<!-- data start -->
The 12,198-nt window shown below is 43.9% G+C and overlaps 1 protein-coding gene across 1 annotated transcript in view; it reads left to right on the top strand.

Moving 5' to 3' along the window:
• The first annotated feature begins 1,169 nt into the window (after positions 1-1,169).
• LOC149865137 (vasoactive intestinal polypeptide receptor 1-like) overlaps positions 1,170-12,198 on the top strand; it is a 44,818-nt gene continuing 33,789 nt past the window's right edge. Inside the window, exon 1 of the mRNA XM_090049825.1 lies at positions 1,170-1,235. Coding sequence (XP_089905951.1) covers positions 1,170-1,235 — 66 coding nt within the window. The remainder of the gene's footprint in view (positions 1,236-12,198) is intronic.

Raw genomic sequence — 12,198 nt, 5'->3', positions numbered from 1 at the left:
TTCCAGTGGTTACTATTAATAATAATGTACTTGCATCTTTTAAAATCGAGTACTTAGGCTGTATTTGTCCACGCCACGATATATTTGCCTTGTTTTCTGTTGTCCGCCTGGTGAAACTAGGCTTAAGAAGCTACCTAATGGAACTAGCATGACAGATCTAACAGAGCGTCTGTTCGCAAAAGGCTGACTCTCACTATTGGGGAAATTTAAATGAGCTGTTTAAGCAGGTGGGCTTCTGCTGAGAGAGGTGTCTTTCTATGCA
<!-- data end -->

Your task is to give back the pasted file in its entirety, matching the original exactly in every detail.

The 12,198-nt window shown below is 43.9% G+C and overlaps 1 protein-coding gene across 1 annotated transcript in view; it reads left to right on the top strand.

Moving 5' to 3' along the window:
• The first annotated feature begins 1,169 nt into the window (after positions 1-1,169).
• LOC149865137 (vasoactive intestinal polypeptide receptor 1-like) overlaps positions 1,170-12,198 on the top strand; it is a 44,818-nt gene continuing 33,789 nt past the window's right edge. Inside the window, exon 1 of the mRNA XM_090049825.1 lies at positions 1,170-1,235. Coding sequence (XP_089905951.1) covers positions 1,170-1,235 — 66 coding nt within the window. The remainder of the gene's footprint in view (positions 1,236-12,198) is intronic.

Raw genomic sequence — 12,198 nt, 5'->3', positions numbered from 1 at the left:
TTCCAGTGGTTACTATTAATAATAATGTACTTGCATCTTTTAAAATCGAGTACTTAGGCTGTATTTGTCCACGCCACGATATATTTGCCTTGTTTTCTGTTGTCCGCCTGGTGAAACTAGGCTTAAGAAGCTACCTAATGGAACTAGCATGACAGATCTAACAGAGCGTCTGTTCGCAAAAGGCTGACTCTCACTATTGGGGAAATTTAAATGAGCTGTTTAAGCAGGTGGGCTTCTGCTGAGAGAGGTGTCTTTCTATGCA